My Facebook feed is full of pictures, tributes and condolences to the man who kept music alive for twenty years in one of the few surviving, long standing music venues in the country. It’s not fair that he owned the two worst possible businesses you could own during the pandemic- a gym and the historic Chance Theater. it’s not fair that he got The Chance all fixed up and never got to see a show afterwards. It’s not fair that he has to leave his family, wife and two daughters far too soon and it’s not fair that his life ended without getting to perform on that stage one last time.
I am forever grateful that I had the opportunity to work for him at the legendary club that I’ve been going to since I was 16. He always had great stories, a hearty laugh and and a pretty positive attitude- especially for a guy with so much responsibility.
I’ll never forget my first night working there. Lynne told me they needed help for a show and spoke to Nikki (the manager) to get me in. There was no training and little instruction. It was about 110 degrees upstairs in the balcony where I was watching the VIP section of a very sold out Michael Franti show.
The air conditioners were struggling to fight the heat and the crowd, and people kept opening the emergency exit door. I was told (in no uncertain terms) to keep that door closed, so each time it was opened, I had to leave my post, fight the packed room of sweaty drunk patrons and go close it. After several frustrating trips pushing through the crowd to get to the door to close it, I looked across the room and saw it wide open yet again. Angry, I stormed across the balcony floor once more, reached behind the big, muscular guy standing in front of the exit and yelled, “this door needs to stay closed!” He replied, “says who?” I said, “says the Chance!” His four word response made feel certain that it was my first and last day working in the club I loved so much. “I own The Chance.” That’s when I looked up and said… “oh…hey…sorry Frank.”
After the show, we cleaned up and I walked over to the corner of the bar where he was drinking a Disaronno or two and I apologized again. He just looked at me and laughed his hearty laugh and said, “don’t worry about it. You were doing your job. That’s a good thing.” I breathed a big sigh of relief and looked forward to working every show I could since that night.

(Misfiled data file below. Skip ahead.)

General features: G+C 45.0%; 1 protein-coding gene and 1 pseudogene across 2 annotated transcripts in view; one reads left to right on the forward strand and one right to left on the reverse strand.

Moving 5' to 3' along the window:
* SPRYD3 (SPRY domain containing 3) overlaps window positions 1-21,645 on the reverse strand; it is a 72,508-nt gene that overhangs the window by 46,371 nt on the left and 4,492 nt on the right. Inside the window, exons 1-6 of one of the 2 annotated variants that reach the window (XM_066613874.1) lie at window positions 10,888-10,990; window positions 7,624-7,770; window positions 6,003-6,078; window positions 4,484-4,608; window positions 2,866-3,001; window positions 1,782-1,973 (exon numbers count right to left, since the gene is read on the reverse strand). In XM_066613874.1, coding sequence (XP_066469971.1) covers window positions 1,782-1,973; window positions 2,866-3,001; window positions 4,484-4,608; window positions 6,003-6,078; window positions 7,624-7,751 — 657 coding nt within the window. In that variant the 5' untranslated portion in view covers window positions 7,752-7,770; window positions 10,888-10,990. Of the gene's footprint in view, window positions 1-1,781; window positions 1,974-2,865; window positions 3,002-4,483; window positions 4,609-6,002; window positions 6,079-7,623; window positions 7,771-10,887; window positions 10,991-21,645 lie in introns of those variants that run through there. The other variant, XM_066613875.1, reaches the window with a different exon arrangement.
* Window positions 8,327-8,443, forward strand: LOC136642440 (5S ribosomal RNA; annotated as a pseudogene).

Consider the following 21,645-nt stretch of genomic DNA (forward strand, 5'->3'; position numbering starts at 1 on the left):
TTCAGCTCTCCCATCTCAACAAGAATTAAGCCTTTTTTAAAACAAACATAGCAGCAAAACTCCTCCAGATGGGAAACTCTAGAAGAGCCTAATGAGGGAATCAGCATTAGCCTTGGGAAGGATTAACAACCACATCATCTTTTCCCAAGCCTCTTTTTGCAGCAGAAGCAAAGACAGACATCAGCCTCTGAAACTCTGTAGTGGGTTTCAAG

I was happy to help out during the shut down with some of the renovations of the hundred year old building and anxious to get the club reopened. I had to constantly remind Frank that I’m not a carpenter and he would always say, just do the best you can. July 22 was the last day I talked to Frank. I was doing some fanal paint touch ups in preparation for the reopening. He had gone into the hospital emergency room with extremely bad stomach pain and he never left. We lost Frank on August 11, 2021. I couldn’t believe we would have to reopen the club without him. It was so surreal on opening night. No Frank. No Bob. Danny retired. It just didn’t feel the same and it never will.
As many have stated, Frank did so much for the Hudson valley music community. He not only kept the legendary club alive, he gave local musicians- young and not so young, an opportunity to perform there- even through the desolate years and near death of live music in the area. In addition to running two large businesses, raising two young daughters with his wife, Michelle, making the club available for many charity events and fundraisers, keeping the dreams of a multitude of aspiring musicians alive and being extremely passionate about our country, he also headed up two bands of his own and was a very respectable guitar player and singer.
Thank you Frank, for the opportunity to work in one of my favorite places in the world, to meet so many legends and musical heroes and for letting me be part of the ever changing, never ending Chance family. You will be missed by so many and never forgotten.